Maria Lozano-Jaramillo, a PhD student from Wageningen University, recently worked with the African Chicken Genetics Gains (ACGG) in Ethiopia for two months. In this post, she shares the highlights of her visit and work with the ACGG.
Can you summarize your achievements in the two months you spent in Ethiopia?
The two months I spent in Ethiopia were an amazing experience. What I experienced has made me an active part of the project, it has increased my knowledge of Ethiopia’ poultry sector, and I have built networks with key people working in the sector.
Being in The Netherlands makes it hard to be completely involved with the project, without knowing the project team personally, and without knowing the things that are being executed on a day-to-day basis. I was able to solve these problems by being in Ethiopia.
Most of the objectives I planned to do were completed, and although a few tasks fell through, I was able to take part in some activities that I did not know would be possible. During this visit I was involved in training programs, a national innovation platform and different meetings, which allowed me to meet a wide range of ACGG stakeholders, and gain knowledge not only on how poultry is managed in the country, but also on how it can be improved.
I also went visited the research centre at Debre Zeit, and learned about the facility, and about how researchers there will play a key role in managing the chickens during the project, giving me a better perspective of the execution of project on station. I also joined some ACGG Ethiopia team members to visit farmers, which gave me also a better idea of how the field testing will be carried out.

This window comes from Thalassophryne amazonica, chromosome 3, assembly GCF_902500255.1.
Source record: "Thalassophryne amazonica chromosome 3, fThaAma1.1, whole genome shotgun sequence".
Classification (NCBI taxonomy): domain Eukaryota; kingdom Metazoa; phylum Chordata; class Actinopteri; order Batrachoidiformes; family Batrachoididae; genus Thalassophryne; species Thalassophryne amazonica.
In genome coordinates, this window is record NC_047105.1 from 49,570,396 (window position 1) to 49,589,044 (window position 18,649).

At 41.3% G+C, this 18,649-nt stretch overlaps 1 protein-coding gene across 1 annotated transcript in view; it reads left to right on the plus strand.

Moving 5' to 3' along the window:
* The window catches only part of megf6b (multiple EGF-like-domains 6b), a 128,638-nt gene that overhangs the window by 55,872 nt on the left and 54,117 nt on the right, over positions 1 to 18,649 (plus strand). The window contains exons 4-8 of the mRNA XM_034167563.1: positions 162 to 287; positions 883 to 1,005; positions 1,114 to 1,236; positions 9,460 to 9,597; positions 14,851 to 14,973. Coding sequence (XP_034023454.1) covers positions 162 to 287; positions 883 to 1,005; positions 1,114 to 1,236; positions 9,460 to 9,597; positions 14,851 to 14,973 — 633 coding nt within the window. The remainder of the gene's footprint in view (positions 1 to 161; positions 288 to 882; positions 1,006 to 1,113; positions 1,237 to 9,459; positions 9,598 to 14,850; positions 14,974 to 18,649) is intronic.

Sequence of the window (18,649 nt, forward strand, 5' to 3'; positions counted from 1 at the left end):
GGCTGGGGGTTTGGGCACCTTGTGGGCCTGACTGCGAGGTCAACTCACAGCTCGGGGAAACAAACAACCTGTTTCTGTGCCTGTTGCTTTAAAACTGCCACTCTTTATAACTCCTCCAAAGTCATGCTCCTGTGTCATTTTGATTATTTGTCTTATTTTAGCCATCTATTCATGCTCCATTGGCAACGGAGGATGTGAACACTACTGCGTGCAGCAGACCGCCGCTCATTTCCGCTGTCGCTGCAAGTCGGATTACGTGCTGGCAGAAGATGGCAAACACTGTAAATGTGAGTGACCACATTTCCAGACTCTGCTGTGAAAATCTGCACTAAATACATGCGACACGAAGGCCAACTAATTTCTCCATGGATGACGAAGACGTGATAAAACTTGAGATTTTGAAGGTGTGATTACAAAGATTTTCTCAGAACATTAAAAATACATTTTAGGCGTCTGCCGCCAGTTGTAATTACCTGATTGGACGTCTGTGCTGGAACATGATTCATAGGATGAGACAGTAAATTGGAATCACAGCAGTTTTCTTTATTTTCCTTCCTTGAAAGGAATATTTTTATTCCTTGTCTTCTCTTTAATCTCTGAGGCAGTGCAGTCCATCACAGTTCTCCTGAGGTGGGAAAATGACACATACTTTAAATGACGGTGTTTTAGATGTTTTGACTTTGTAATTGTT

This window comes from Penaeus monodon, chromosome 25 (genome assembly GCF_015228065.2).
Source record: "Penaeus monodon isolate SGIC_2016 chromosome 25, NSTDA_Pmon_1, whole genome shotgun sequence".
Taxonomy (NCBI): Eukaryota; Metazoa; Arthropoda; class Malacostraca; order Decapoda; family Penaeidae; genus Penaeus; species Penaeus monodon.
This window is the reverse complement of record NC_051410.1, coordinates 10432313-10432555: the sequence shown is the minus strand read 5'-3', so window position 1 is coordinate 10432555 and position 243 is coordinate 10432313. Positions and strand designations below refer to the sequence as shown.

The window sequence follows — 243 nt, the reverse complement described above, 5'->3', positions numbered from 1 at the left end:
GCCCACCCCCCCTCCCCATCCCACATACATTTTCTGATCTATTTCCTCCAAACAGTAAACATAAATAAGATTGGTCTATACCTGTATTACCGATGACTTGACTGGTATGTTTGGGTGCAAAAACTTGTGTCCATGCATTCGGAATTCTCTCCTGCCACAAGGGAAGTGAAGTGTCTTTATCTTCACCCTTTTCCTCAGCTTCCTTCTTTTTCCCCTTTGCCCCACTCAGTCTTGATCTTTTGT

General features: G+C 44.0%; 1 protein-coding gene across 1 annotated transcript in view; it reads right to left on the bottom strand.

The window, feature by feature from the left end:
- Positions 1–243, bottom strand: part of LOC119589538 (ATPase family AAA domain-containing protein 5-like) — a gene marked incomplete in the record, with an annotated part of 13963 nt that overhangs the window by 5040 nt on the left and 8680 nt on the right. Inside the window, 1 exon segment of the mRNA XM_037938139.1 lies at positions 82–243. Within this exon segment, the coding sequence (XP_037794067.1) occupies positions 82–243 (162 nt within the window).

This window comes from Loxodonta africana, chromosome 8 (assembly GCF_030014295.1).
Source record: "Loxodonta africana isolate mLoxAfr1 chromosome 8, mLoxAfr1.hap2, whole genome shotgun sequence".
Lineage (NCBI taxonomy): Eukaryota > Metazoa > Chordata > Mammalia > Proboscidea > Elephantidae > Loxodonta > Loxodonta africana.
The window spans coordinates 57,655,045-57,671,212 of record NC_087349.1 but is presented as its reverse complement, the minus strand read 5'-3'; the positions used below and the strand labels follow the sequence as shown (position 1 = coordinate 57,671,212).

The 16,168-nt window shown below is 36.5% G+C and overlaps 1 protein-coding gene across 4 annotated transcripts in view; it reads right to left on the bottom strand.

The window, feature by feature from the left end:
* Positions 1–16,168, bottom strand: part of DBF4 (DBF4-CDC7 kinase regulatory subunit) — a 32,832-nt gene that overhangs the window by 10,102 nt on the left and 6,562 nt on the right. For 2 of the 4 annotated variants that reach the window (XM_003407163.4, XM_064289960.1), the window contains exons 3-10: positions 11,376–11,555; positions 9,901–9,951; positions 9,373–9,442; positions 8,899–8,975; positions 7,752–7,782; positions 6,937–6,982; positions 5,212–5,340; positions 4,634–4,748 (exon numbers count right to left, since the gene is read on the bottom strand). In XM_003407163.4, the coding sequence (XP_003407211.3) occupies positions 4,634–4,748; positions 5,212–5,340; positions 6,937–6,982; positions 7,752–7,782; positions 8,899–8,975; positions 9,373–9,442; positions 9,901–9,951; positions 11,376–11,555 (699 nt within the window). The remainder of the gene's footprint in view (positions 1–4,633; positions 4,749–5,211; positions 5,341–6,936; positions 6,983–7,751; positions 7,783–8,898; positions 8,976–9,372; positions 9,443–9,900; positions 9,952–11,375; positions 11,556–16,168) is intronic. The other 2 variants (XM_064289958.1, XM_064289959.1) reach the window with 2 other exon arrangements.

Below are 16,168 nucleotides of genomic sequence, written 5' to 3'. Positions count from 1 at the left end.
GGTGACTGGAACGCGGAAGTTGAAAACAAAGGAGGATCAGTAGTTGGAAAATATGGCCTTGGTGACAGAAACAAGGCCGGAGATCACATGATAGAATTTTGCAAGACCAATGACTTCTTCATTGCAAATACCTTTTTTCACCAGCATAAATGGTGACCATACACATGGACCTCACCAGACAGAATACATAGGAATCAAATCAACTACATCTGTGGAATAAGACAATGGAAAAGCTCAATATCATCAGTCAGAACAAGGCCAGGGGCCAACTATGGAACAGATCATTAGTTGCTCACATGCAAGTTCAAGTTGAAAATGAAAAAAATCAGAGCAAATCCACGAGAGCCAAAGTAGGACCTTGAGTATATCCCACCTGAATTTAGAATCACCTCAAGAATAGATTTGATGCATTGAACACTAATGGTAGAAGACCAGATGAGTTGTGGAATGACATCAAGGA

Working at the International Livestock Research Institute (IRLI) with the team members made my trip successful and the project members really made feel part of the team. I look forward to coming again soon.
How will the Ethiopia trip help you achieve your goals at Wageningen?
As part of my project I will develop prediction maps of potential suitability for all of the breeds that will be tested in Ethiopia. I will use the information collected during this trip to develop the prediction maps, and to write my first research paper. This data will allow us to see which areas of the country would be potentially suitable for each breed.
Being able to visit Ethiopia broadened my understanding of how the project will benefit smallholders, and I was able to familiarize myself with the broad issues in the project. This will make it easier for me to do research, because now I feel closer to the project. I look forward to start working with the collected data, and to be able to start completing all of my PhD objectives. Thanks ACGG Ethiopia!